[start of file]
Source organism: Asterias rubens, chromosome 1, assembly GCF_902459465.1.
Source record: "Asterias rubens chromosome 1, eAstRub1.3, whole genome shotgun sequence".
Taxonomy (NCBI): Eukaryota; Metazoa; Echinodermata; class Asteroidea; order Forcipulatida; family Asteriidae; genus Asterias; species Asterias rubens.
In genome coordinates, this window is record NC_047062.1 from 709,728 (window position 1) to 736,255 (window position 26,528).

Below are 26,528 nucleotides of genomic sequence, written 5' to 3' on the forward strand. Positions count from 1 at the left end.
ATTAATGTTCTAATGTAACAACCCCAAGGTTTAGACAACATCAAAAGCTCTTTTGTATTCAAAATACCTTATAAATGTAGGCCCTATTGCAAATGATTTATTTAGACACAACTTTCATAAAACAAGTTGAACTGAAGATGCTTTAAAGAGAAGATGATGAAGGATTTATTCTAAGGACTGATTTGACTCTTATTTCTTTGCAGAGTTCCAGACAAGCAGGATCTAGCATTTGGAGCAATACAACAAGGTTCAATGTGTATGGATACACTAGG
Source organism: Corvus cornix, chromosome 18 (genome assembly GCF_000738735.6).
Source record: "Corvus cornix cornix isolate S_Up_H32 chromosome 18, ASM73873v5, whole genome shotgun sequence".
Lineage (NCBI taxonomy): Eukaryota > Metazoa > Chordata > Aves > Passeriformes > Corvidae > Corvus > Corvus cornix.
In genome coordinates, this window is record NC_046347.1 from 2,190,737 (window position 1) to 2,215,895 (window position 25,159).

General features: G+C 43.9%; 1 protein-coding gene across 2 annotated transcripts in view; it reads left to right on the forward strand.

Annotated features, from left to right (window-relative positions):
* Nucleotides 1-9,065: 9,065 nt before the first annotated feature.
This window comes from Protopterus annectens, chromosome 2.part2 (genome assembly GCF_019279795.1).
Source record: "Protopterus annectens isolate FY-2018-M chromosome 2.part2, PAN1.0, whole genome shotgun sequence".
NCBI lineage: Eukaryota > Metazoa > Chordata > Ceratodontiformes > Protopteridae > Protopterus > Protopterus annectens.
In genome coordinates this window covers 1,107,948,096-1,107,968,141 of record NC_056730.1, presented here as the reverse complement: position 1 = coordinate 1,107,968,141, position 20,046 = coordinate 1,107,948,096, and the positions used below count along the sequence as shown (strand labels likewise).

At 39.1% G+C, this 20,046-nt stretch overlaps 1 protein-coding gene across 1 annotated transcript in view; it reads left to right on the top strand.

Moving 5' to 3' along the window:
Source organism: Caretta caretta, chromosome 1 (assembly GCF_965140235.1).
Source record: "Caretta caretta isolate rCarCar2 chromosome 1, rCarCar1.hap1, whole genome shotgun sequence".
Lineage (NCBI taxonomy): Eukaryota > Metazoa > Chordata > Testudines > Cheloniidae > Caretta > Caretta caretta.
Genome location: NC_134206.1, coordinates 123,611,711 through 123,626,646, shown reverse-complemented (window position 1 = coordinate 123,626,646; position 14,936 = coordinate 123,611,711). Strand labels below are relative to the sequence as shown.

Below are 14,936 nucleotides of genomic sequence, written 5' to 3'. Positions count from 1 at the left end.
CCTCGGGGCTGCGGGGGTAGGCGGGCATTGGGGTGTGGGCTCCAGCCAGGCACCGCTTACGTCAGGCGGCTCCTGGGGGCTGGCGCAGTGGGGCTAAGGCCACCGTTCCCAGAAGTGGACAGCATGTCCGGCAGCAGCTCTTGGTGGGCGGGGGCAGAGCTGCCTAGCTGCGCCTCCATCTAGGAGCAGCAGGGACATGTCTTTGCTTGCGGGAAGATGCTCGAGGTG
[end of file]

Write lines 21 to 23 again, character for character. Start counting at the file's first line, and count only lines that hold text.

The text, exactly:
Source record: "Caretta caretta isolate rCarCar2 chromosome 1, rCarCar1.hap1, whole genome shotgun sequence".
Lineage (NCBI taxonomy): Eukaryota > Metazoa > Chordata > Testudines > Cheloniidae > Caretta > Caretta caretta.
Genome location: NC_134206.1, coordinates 123,611,711 through 123,626,646, shown reverse-complemented (window position 1 = coordinate 123,626,646; position 14,936 = coordinate 123,611,711). Strand labels below are relative to the sequence as shown.